Thaung Aye escalated his protests by holding a press conference in Pyawbwe on November 18, at which he demanded an investigation into the election in the township and showed video clips of voters testifying to what he claimed was widespread fraud. The cheating, he said, included duplications on voter lists that allowed some voters to cast their ballots twice, as well as underage voting, vote-buying and voter harassment. The outgoing MP also reiterated his party’s call for a fresh election to be held with military assistance.
His fellow failed USDP candidates have made other allegations. U Myint Soe, who competed for the regional hluttaw seat of Pyawbwe-2, told Frontier it unfair that the NLD government was able to repair roads and facilitate development projects in the surrounding villages as the election approached.
“Just 20 days before election day, the government [repaired roads and bridges] in villages and told villagers to vote for the NLD. And NLD party members donated to the monasteries,” he said. “It is misconduct. It’s called vote buying.”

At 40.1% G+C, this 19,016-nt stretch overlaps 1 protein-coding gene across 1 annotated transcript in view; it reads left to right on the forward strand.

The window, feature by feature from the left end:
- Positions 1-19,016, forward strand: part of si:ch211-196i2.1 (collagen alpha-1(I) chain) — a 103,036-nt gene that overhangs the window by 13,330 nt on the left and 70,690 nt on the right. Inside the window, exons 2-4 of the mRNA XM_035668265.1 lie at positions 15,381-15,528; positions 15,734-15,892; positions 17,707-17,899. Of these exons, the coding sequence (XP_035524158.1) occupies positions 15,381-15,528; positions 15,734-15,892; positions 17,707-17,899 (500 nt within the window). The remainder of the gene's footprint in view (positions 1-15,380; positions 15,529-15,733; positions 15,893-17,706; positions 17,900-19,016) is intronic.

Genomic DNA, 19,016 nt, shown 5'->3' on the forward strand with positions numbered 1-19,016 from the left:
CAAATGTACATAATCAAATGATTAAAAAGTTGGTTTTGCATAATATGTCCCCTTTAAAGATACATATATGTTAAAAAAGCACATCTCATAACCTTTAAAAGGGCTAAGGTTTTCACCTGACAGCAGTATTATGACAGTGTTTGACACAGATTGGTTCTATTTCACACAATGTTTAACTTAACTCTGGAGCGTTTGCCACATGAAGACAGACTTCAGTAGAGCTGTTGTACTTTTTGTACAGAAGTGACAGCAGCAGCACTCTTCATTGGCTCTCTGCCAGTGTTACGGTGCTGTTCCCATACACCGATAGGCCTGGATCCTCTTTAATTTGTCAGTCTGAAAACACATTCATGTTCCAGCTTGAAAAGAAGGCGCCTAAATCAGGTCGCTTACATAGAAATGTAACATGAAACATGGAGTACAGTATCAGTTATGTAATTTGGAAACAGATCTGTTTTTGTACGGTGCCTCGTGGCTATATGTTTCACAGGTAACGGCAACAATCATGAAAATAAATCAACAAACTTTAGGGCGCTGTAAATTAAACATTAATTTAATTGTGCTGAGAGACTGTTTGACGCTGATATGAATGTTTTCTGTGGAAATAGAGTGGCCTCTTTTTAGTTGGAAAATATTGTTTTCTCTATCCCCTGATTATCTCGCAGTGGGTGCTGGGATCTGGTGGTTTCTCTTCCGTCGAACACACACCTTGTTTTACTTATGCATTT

While Myint Soe admitted he has no evidence of any NLD members or road workers telling villagers to vote NLD while repairs were being made, nor of the party donating to monasteries, he said he still plans to file a challenge to the result of his race with the UEC.
Aggrieved candidates and voters have 45 days from the announcement of results to dispute the outcome of any individual race in the election. On payment of a K500,000 filing fee, these challenges are heard by tribunals appointed by the UEC. After hearing evidence, these tribunals have the power to strip newly elected MPs of their seats and hand them to the runners-up in their contest.
The USDP township chapter is meanwhile seeking 100,000 signatures from local voters to back its fraud allegations, The Standard Time Daily newspaper reported on November 18.
U Aye Cho, the NLD’s township chair, denied all accusations from the USDP and said his party is ready to defend itself in front of the UEC. He said contractors won tenders from the government to make repairs long before the election and were working under public contract to complete any work on schedule.